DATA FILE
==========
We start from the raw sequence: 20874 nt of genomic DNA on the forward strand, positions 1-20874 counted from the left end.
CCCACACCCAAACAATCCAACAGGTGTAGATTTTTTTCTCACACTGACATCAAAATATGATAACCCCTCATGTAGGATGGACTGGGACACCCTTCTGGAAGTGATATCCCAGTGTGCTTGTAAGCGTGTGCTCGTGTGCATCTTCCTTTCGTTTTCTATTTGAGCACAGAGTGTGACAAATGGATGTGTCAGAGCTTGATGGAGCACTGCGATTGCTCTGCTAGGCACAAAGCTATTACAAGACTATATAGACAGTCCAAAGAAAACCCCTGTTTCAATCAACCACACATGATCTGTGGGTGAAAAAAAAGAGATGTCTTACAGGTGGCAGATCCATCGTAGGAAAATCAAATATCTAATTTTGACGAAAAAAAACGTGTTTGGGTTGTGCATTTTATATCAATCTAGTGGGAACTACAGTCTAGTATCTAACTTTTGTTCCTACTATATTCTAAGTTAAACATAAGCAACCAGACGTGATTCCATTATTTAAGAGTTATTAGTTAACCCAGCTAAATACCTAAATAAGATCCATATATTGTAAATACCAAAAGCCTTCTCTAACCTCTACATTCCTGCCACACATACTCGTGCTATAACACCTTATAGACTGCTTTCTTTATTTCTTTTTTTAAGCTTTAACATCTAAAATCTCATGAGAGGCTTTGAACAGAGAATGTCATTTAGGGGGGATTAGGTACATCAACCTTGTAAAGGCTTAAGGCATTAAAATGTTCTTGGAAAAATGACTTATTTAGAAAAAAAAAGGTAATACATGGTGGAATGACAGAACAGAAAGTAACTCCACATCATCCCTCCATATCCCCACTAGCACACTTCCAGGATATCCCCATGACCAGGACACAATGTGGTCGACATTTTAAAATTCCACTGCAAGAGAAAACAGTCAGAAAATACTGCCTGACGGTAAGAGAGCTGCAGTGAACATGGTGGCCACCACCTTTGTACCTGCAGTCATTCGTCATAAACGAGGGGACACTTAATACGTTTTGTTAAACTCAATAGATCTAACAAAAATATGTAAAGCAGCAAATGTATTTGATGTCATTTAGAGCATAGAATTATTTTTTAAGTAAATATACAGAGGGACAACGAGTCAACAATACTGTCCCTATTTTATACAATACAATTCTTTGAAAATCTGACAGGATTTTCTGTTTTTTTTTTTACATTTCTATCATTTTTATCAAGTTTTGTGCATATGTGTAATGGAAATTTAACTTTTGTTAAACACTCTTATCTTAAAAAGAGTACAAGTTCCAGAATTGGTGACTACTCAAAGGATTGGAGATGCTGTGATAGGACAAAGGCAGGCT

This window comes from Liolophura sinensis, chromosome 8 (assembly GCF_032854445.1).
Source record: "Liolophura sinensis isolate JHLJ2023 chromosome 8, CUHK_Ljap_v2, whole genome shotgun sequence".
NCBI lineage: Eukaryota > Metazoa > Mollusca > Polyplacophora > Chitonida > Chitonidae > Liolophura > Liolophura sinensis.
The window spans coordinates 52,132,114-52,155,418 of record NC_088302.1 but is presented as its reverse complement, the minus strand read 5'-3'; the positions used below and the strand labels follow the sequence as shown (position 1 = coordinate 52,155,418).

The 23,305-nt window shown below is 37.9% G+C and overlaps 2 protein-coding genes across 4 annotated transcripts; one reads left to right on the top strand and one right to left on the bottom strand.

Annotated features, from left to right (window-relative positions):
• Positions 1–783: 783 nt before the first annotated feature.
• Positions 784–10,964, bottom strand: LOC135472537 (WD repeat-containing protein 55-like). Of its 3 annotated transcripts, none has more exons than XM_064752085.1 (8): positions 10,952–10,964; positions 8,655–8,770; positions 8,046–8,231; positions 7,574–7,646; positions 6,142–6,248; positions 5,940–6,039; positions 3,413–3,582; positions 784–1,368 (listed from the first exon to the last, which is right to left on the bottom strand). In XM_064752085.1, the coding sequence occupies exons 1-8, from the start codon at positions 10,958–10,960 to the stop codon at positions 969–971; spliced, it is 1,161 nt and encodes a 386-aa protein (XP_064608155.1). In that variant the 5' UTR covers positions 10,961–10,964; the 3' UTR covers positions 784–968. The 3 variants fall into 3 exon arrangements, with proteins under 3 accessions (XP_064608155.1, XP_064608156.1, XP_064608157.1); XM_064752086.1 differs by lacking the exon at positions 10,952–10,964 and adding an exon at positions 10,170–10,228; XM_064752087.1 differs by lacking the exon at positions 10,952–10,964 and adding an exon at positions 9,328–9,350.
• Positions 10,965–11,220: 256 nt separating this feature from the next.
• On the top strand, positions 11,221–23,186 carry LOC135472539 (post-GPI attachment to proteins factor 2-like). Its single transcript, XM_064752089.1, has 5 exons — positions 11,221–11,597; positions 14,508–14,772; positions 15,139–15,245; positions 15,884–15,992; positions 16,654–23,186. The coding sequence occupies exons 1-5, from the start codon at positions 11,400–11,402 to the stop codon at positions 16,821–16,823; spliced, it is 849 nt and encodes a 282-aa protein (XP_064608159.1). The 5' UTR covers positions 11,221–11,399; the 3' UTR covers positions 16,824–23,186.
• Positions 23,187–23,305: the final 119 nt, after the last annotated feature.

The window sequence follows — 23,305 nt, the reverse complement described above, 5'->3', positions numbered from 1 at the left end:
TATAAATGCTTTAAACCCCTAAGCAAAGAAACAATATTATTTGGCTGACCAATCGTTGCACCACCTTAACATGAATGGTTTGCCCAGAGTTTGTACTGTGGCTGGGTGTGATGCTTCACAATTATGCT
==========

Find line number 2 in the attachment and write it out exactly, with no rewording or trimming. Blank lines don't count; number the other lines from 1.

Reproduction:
CCCACACCCAAACAATCCAACAGGTGTAGATTTTTTTCTCACACTGACATCAAAATATGATAACCCCTCATGTAGGATGGACTGGGACACCCTTCTGGAAGTGATATCCCAGTGTGCTTGTAAGCGTGTGCTCGTGTGCATCTTCCTTTCGTTTTCTATTTGAGCACAGAGTGTGACAAATGGATGTGTCAGAGCTTGATGGAGCACTGCGATTGCTCTGCTAGGCACAAAGCTATTACAAGACTATATAGACAGTCCAAAGAAAACCCCTGTTTCAATCAACCACACATGATCTGTGGGTGAAAAAAAAGAGATGTCTTACAGGTGGCAGATCCATCGTAGGAAAATCAAATATCTAATTTTGACGAAAAAAAACGTGTTTGGGTTGTGCATTTTATATCAATCTAGTGGGAACTACAGTCTAGTATCTAACTTTTGTTCCTACTATATTCTAAGTTAAACATAAGCAACCAGACGTGATTCCATTATTTAAGAGTTATTAGTTAACCCAGCTAAATACCTAAATAAGATCCATATATTGTAAATACCAAAAGCCTTCTCTAACCTCTACATTCCTGCCACACATACTCGTGCTATAACACCTTATAGACTGCTTTCTTTATTTCTTTTTTTAAGCTTTAACATCTAAAATCTCATGAGAGGCTTTGAACAGAGAATGTCATTTAGGGGGGATTAGGTACATCAACCTTGTAAAGGCTTAAGGCATTAAAATGTTCTTGGAAAAATGACTTATTTAGAAAAAAAAAGGTAATACATGGTGGAATGACAGAACAGAAAGTAACTCCACATCATCCCTCCATATCCCCACTAGCACACTTCCAGGATATCCCCATGACCAGGACACAATGTGGTCGACATTTTAAAATTCCACTGCAAGAGAAAACAGTCAGAAAATACTGCCTGACGGTAAGAGAGCTGCAGTGAACATGGTGGCCACCACCTTTGTACCTGCAGTCATTCGTCATAAACGAGGGGACACTTAATACGTTTTGTTAAACTCAATAGATCTAACAAAAATATGTAAAGCAGCAAATGTATTTGATGTCATTTAGAGCATAGAATTATTTTTTAAGTAAATATACAGAGGGACAACGAGTCAACAATACTGTCCCTATTTTATACAATACAATTCTTTGAAAATCTGACAGGATTTTCTGTTTTTTTTTTTACATTTCTATCATTTTTATCAAGTTTTGTGCATATGTGTAATGGAAATTTAACTTTTGTTAAACACTCTTATCTTAAAAAGAGTACAAGTTCCAGAATTGGTGACTACTCAAAGGATTGGAGATGCTGTGATAGGACAAAGGCAGGCT